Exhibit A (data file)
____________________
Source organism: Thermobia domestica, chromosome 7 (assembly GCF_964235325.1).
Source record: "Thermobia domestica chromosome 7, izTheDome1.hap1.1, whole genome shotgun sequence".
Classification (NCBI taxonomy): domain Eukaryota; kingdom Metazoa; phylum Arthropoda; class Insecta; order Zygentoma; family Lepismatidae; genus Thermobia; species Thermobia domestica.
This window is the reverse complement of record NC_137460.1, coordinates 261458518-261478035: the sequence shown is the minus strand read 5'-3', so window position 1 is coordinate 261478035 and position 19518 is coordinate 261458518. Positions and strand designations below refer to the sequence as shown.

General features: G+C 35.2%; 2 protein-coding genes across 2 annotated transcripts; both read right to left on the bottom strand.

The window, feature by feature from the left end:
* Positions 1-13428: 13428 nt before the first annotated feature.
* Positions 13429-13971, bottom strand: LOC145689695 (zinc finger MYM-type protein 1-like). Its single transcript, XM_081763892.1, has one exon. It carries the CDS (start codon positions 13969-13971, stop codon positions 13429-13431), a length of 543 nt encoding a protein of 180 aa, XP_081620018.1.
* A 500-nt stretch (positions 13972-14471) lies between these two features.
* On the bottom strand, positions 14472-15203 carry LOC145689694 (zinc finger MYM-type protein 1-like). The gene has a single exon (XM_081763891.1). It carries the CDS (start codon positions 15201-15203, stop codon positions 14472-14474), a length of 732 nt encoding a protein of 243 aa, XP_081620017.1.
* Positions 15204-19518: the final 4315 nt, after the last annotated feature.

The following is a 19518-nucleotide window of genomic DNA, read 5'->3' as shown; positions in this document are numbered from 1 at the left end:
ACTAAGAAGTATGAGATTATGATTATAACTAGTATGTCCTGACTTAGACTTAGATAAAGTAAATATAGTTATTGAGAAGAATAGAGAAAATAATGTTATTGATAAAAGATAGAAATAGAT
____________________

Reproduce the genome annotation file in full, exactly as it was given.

Source organism: Thermobia domestica, chromosome 7 (assembly GCF_964235325.1).
Source record: "Thermobia domestica chromosome 7, izTheDome1.hap1.1, whole genome shotgun sequence".
Classification (NCBI taxonomy): domain Eukaryota; kingdom Metazoa; phylum Arthropoda; class Insecta; order Zygentoma; family Lepismatidae; genus Thermobia; species Thermobia domestica.
This window is the reverse complement of record NC_137460.1, coordinates 261458518-261478035: the sequence shown is the minus strand read 5'-3', so window position 1 is coordinate 261478035 and position 19518 is coordinate 261458518. Positions and strand designations below refer to the sequence as shown.

General features: G+C 35.2%; 2 protein-coding genes across 2 annotated transcripts; both read right to left on the bottom strand.

The window, feature by feature from the left end:
* Positions 1-13428: 13428 nt before the first annotated feature.
* Positions 13429-13971, bottom strand: LOC145689695 (zinc finger MYM-type protein 1-like). Its single transcript, XM_081763892.1, has one exon. It carries the CDS (start codon positions 13969-13971, stop codon positions 13429-13431), a length of 543 nt encoding a protein of 180 aa, XP_081620018.1.
* A 500-nt stretch (positions 13972-14471) lies between these two features.
* On the bottom strand, positions 14472-15203 carry LOC145689694 (zinc finger MYM-type protein 1-like). The gene has a single exon (XM_081763891.1). It carries the CDS (start codon positions 15201-15203, stop codon positions 14472-14474), a length of 732 nt encoding a protein of 243 aa, XP_081620017.1.
* Positions 15204-19518: the final 4315 nt, after the last annotated feature.

The following is a 19518-nucleotide window of genomic DNA, read 5'->3' as shown; positions in this document are numbered from 1 at the left end:
ACTAAGAAGTATGAGATTATGATTATAACTAGTATGTCCTGACTTAGACTTAGATAAAGTAAATATAGTTATTGAGAAGAATAGAGAAAATAATGTTATTGATAAAAGATAGAAATAGAT